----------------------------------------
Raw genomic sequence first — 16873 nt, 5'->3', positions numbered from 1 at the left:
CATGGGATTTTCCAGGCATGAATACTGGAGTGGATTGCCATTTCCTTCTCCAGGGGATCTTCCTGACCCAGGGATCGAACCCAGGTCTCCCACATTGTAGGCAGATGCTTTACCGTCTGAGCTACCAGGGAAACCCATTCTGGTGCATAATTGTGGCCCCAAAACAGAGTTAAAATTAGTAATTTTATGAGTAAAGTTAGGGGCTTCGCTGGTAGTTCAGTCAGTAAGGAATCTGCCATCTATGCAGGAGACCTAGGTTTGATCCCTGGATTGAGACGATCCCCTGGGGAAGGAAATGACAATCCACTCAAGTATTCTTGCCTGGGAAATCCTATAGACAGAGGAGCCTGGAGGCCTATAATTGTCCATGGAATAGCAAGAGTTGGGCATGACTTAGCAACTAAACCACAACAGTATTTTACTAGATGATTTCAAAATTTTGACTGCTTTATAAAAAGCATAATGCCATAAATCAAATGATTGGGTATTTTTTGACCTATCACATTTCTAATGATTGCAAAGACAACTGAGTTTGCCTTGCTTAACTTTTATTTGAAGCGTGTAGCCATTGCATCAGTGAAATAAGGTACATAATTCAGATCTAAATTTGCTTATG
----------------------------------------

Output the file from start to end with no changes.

Raw genomic sequence first — 16873 nt, 5'->3', positions numbered from 1 at the left:
CATGGGATTTTCCAGGCATGAATACTGGAGTGGATTGCCATTTCCTTCTCCAGGGGATCTTCCTGACCCAGGGATCGAACCCAGGTCTCCCACATTGTAGGCAGATGCTTTACCGTCTGAGCTACCAGGGAAACCCATTCTGGTGCATAATTGTGGCCCCAAAACAGAGTTAAAATTAGTAATTTTATGAGTAAAGTTAGGGGCTTCGCTGGTAGTTCAGTCAGTAAGGAATCTGCCATCTATGCAGGAGACCTAGGTTTGATCCCTGGATTGAGACGATCCCCTGGGGAAGGAAATGACAATCCACTCAAGTATTCTTGCCTGGGAAATCCTATAGACAGAGGAGCCTGGAGGCCTATAATTGTCCATGGAATAGCAAGAGTTGGGCATGACTTAGCAACTAAACCACAACAGTATTTTACTAGATGATTTCAAAATTTTGACTGCTTTATAAAAAGCATAATGCCATAAATCAAATGATTGGGTATTTTTTGACCTATCACATTTCTAATGATTGCAAAGACAACTGAGTTTGCCTTGCTTAACTTTTATTTGAAGCGTGTAGCCATTGCATCAGTGAAATAAGGTACATAATTCAGATCTAAATTTGCTTATG